MMORPGs: For Love or Money?

Lots of interesting news this past week about real money transactions (RMT) in MMORPGs. I’ll get into specifics shortly, but first, I encourage you to view the following information through this lens: are traditional MMORPGs first and foremost a game, or first and foremost a social networking service? (And assuming you think the distinction is even meaningful, what bearing does your answer have on RMT, user-generated content, cross-cultural communication, and “virtual property rights” in these games?)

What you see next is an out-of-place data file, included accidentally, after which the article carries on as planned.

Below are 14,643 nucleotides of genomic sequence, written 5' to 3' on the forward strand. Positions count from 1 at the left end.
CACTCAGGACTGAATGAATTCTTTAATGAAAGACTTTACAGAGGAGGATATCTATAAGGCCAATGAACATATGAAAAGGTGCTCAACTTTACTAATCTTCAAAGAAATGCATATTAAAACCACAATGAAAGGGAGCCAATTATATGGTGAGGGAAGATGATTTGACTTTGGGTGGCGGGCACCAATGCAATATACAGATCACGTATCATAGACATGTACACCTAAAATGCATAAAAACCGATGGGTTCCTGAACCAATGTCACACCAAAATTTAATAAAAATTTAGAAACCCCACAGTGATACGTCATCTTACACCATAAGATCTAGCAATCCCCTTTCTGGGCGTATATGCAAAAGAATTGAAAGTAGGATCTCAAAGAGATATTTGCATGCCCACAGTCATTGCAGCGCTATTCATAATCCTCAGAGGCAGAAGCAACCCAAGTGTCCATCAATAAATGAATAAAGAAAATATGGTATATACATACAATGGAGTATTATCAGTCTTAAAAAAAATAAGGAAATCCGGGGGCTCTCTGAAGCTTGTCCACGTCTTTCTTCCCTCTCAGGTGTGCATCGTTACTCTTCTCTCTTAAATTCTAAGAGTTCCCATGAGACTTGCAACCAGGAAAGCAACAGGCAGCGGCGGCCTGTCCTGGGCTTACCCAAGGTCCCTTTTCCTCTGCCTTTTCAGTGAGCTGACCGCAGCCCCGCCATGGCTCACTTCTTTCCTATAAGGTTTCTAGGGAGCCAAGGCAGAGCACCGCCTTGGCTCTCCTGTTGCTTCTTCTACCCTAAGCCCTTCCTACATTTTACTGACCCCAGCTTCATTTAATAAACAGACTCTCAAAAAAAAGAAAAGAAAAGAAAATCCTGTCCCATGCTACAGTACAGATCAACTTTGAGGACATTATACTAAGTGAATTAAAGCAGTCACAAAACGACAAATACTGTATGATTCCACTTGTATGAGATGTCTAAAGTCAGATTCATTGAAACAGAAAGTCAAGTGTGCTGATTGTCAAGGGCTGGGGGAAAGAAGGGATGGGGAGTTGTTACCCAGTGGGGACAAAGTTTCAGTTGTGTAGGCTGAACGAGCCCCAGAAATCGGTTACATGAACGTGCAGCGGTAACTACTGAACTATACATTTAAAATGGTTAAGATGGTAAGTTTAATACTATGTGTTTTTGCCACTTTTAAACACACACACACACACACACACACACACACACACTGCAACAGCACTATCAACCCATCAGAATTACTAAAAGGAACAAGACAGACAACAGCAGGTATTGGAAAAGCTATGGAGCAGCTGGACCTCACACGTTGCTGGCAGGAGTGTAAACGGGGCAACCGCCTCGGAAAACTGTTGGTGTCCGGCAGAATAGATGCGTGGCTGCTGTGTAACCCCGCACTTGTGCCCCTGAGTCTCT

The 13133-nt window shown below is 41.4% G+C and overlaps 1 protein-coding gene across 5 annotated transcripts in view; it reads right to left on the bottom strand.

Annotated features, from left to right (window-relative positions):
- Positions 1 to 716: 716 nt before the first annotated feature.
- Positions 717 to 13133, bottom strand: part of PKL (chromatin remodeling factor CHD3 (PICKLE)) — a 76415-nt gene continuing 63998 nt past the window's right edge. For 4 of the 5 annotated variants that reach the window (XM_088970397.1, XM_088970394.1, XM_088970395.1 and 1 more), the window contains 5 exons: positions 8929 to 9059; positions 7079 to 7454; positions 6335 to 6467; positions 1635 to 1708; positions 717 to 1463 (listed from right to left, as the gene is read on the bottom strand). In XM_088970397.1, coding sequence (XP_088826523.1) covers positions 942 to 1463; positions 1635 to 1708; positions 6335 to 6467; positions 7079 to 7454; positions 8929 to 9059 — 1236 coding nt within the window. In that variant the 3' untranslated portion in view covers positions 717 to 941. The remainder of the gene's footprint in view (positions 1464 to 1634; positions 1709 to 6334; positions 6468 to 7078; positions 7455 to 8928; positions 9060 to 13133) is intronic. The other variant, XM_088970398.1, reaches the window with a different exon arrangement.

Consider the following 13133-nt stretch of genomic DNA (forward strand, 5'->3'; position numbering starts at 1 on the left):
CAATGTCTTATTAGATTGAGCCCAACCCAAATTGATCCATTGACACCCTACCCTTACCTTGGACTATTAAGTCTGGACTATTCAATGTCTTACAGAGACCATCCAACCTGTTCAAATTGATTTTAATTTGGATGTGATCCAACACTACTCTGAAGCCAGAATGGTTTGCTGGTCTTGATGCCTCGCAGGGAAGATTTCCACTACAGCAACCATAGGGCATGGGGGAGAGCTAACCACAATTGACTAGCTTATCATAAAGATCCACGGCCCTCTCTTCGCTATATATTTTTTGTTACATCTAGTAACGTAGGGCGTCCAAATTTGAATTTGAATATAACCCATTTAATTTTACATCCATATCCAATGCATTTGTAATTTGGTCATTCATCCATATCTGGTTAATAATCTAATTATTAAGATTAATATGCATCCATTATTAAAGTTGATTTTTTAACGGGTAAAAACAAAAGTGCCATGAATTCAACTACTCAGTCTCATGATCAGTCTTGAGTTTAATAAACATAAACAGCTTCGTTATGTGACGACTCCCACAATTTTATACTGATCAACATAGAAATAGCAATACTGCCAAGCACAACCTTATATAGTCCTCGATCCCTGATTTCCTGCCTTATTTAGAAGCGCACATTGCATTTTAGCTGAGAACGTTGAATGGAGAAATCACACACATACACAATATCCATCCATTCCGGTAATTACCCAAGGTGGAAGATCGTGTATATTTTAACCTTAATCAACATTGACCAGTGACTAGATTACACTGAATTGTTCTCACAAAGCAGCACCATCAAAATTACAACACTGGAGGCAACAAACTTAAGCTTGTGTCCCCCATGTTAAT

For-profit power-leveling

First, from Raph Koster’s blog, a look at the power-leveling industry. As Raph points out, the average market value of a WoW level is $8, and an hour of WoW play is worth under 75 cents. Clearly not enough to turn most US citizens into WoW entrepreneurs, but certainly enough to keep inspiring “level farms” in China. What I found more interesting was a comment by Raph outside the article:

Disneyland doesn’t tell you “Sorry, you can’t get on Space Mountain until you have ridden A Small World five times. Your friends have, so they can go on ahead. you have to sit and listen to inane music a while longer.” If I met that situation, damn right I’d pay someone else to listen to that annoying song endlessly.